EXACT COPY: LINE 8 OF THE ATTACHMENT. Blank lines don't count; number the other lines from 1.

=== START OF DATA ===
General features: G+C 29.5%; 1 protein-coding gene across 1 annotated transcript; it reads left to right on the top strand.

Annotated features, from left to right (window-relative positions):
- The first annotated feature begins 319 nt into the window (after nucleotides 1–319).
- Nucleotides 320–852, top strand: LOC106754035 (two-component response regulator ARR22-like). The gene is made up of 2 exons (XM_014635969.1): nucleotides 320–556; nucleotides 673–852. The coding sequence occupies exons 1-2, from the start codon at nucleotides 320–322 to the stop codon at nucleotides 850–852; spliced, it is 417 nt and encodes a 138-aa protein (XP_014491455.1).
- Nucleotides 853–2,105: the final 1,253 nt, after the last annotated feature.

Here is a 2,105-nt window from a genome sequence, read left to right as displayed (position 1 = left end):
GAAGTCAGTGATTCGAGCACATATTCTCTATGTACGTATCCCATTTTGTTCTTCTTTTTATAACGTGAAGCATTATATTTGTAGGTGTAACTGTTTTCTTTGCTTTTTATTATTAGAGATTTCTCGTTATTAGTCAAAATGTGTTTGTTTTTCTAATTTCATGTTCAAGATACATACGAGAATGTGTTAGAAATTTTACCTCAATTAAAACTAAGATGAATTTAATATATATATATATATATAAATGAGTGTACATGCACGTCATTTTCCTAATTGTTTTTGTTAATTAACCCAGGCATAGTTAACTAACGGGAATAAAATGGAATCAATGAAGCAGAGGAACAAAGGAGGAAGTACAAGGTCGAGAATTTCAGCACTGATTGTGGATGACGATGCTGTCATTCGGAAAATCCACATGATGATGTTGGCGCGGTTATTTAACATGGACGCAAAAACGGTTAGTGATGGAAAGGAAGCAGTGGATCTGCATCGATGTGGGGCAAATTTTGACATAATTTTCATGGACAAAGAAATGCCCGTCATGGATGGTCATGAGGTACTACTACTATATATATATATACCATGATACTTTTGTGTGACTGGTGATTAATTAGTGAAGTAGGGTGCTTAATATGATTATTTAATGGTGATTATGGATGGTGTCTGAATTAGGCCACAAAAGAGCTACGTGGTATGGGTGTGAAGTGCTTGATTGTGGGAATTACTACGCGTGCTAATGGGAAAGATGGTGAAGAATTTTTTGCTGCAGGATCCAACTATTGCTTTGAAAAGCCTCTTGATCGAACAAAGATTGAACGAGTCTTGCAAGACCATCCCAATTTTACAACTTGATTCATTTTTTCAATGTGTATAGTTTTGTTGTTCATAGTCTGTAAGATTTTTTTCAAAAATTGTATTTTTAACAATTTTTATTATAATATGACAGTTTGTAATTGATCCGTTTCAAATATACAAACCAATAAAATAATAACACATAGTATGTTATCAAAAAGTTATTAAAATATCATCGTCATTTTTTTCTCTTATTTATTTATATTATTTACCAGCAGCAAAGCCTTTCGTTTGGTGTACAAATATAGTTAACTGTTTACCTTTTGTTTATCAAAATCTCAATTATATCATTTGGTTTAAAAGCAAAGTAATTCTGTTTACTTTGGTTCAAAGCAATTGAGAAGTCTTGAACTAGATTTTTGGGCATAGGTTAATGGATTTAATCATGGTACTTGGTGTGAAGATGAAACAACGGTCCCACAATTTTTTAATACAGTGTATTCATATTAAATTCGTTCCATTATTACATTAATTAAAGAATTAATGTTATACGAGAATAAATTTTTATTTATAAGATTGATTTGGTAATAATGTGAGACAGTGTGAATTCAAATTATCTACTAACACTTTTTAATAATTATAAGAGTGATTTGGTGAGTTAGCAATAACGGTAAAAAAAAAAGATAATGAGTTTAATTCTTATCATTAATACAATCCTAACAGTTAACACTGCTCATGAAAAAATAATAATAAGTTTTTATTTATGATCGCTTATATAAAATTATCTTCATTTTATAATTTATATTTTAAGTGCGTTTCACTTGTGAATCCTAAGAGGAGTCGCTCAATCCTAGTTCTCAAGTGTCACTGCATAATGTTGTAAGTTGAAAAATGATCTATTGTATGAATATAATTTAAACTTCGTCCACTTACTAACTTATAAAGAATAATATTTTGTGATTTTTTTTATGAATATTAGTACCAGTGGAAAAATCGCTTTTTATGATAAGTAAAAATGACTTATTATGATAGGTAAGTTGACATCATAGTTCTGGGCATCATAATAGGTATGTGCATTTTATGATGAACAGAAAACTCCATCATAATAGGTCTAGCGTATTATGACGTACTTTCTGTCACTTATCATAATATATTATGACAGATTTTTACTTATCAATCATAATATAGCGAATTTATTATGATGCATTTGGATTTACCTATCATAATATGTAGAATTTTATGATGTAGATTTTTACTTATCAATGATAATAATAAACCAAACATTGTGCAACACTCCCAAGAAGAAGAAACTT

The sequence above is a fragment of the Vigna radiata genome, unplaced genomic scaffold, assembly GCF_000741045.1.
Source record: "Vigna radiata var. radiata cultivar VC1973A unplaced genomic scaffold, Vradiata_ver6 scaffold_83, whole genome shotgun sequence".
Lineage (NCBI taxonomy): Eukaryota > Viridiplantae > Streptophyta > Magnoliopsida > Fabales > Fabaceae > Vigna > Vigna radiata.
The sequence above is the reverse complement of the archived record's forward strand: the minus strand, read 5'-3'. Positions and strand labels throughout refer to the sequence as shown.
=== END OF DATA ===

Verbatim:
The sequence above is a fragment of the Vigna radiata genome, unplaced genomic scaffold, assembly GCF_000741045.1.